Laying tiles on any surface is something that most people can learn. But for a good result, you need to prepare the surface correctly. If there are bumps or dips on the surface, it can cause cracks in the tiles when weight is applied to them. To achieve a more aesthetic look, squaring a room is suggested by experts before starting to lay tile.
Throughout this article, you will learn about different methods of squaring a room for tiling and learn a few techniques to resolve issues regarding uneven surfaces.
- 1 How to square a room for tiling, some helpful tips:
- 2 How to fix uneven walls before tiling, some helpful tips:
- 3 How to fix an uneven floor before tiling, some helpful tips:
- 4 How to square a wall for tiling, some helpful tips:
- 5 Tiling envelope cuts, some helpful tips:
- 6 Tiling up to an uneven ceiling, some helpful tips:
- 7 Tiling vertical surfaces, some helpful tips:
- 8 Tiling walls that are not straight, some helpful tips:
How to square a room for tiling, some helpful tips:
In general, there are three methods to square a room for tiling:
- Method 1: Make equal quadrants
- Method 2: Measuring diagonal lengths
- Method 3: Measuring horizontal lengths
If your room is not square and you just start tiling, the end result will not look good. In that case, it is important to find the best location to start. This is where squaring your room will help. There are several different methods to square a room for tiling. You can make equal quadrants in the room, and you can also use diagonal lines to help find the center point of the surface. Similarly, you can find the center of the room by measuring the center of each side of the floor and then connecting the opposite points. If you want to have your room look like it was tiled by a professional, it is essential to square it first.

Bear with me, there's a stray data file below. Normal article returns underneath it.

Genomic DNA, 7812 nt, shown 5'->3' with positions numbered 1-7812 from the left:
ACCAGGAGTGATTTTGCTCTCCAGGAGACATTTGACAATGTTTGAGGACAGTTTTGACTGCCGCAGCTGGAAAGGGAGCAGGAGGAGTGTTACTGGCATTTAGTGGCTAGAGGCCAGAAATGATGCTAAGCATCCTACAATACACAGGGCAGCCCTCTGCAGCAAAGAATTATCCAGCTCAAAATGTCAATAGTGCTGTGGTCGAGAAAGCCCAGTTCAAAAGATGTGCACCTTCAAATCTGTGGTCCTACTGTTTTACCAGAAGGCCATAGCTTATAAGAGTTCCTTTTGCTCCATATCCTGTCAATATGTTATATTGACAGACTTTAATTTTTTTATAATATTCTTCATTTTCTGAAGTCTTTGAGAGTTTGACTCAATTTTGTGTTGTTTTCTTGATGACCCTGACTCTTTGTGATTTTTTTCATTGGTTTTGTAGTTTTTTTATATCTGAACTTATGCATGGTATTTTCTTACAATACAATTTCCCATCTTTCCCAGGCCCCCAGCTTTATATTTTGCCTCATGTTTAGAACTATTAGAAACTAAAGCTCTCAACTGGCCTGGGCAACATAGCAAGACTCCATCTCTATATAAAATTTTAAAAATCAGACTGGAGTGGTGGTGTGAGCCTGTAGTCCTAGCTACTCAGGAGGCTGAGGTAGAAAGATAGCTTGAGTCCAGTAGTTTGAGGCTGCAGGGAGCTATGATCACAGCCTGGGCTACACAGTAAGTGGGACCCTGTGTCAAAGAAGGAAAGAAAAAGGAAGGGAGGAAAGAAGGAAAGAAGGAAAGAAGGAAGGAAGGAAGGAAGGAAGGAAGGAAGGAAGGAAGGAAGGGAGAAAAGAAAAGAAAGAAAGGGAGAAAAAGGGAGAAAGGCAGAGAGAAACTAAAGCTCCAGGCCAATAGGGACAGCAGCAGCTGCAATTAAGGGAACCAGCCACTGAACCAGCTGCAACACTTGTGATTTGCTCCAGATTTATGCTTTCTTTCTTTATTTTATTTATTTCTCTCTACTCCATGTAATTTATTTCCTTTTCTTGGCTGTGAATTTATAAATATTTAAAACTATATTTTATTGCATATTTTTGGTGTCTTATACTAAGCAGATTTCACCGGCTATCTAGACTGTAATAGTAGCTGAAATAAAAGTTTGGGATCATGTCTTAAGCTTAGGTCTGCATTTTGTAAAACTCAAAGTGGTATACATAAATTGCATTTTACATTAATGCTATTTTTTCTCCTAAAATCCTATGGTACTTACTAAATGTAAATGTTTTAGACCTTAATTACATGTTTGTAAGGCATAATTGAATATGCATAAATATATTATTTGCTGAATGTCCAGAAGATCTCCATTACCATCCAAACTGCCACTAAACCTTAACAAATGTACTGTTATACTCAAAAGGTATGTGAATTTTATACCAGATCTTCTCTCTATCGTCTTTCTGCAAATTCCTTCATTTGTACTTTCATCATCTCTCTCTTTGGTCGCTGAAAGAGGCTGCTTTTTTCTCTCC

● Method 1: Make equal quadrants
To square the room, you need to make equal quadrants in the room starting from the center. Problems can arise in homes where rooms are not completely square. In this scenario, measure the length of one side of the floor and divide that measurement in half. It will give you the center of that side. Make a mark at that point and then measure the opposite side of the floor using the same technique and mark a point there. Draw a straight line from one mark to the other using chalk.
Repeat the same procedure for the remaining sides of the floor and draw a line using chalk from one point to another. This line intersects with the first line will be the center of the room, making four equal quadrants. Now, you can start laying tiles from the center, moving outwards toward the wall, completing each quadrant one by one. These quadrants help ensure you lay the tiles perfectly over the surface.
● Method 2: Measuring diagonal lengths